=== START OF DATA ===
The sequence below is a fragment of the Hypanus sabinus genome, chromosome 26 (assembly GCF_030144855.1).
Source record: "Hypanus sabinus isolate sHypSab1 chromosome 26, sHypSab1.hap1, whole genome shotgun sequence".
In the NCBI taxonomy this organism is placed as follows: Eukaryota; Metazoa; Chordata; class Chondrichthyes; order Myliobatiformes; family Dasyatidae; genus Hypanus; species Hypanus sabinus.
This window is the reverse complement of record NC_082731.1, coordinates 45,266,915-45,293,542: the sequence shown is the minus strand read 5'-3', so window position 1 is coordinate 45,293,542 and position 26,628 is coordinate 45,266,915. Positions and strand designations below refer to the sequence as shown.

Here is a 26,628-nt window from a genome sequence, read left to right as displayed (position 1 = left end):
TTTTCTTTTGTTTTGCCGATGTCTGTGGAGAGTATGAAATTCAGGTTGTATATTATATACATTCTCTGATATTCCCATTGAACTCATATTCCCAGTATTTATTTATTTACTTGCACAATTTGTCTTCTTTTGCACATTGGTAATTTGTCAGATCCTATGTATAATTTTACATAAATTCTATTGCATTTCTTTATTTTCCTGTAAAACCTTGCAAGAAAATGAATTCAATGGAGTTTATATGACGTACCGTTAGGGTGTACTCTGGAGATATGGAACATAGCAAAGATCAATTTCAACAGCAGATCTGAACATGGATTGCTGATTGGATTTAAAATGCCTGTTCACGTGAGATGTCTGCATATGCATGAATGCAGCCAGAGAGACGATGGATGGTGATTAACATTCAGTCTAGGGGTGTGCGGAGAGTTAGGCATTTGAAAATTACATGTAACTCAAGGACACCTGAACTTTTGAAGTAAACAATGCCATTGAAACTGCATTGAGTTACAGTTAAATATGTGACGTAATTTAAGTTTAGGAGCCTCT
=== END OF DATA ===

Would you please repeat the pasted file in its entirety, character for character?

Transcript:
The sequence below is a fragment of the Hypanus sabinus genome, chromosome 26 (assembly GCF_030144855.1).
Source record: "Hypanus sabinus isolate sHypSab1 chromosome 26, sHypSab1.hap1, whole genome shotgun sequence".
In the NCBI taxonomy this organism is placed as follows: Eukaryota; Metazoa; Chordata; class Chondrichthyes; order Myliobatiformes; family Dasyatidae; genus Hypanus; species Hypanus sabinus.
This window is the reverse complement of record NC_082731.1, coordinates 45,266,915-45,293,542: the sequence shown is the minus strand read 5'-3', so window position 1 is coordinate 45,293,542 and position 26,628 is coordinate 45,266,915. Positions and strand designations below refer to the sequence as shown.

Here is a 26,628-nt window from a genome sequence, read left to right as displayed (position 1 = left end):
TTTTCTTTTGTTTTGCCGATGTCTGTGGAGAGTATGAAATTCAGGTTGTATATTATATACATTCTCTGATATTCCCATTGAACTCATATTCCCAGTATTTATTTATTTACTTGCACAATTTGTCTTCTTTTGCACATTGGTAATTTGTCAGATCCTATGTATAATTTTACATAAATTCTATTGCATTTCTTTATTTTCCTGTAAAACCTTGCAAGAAAATGAATTCAATGGAGTTTATATGACGTACCGTTAGGGTGTACTCTGGAGATATGGAACATAGCAAAGATCAATTTCAACAGCAGATCTGAACATGGATTGCTGATTGGATTTAAAATGCCTGTTCACGTGAGATGTCTGCATATGCATGAATGCAGCCAGAGAGACGATGGATGGTGATTAACATTCAGTCTAGGGGTGTGCGGAGAGTTAGGCATTTGAAAATTACATGTAACTCAAGGACACCTGAACTTTTGAAGTAAACAATGCCATTGAAACTGCATTGAGTTACAGTTAAATATGTGACGTAATTTAAGTTTAGGAGCCTCT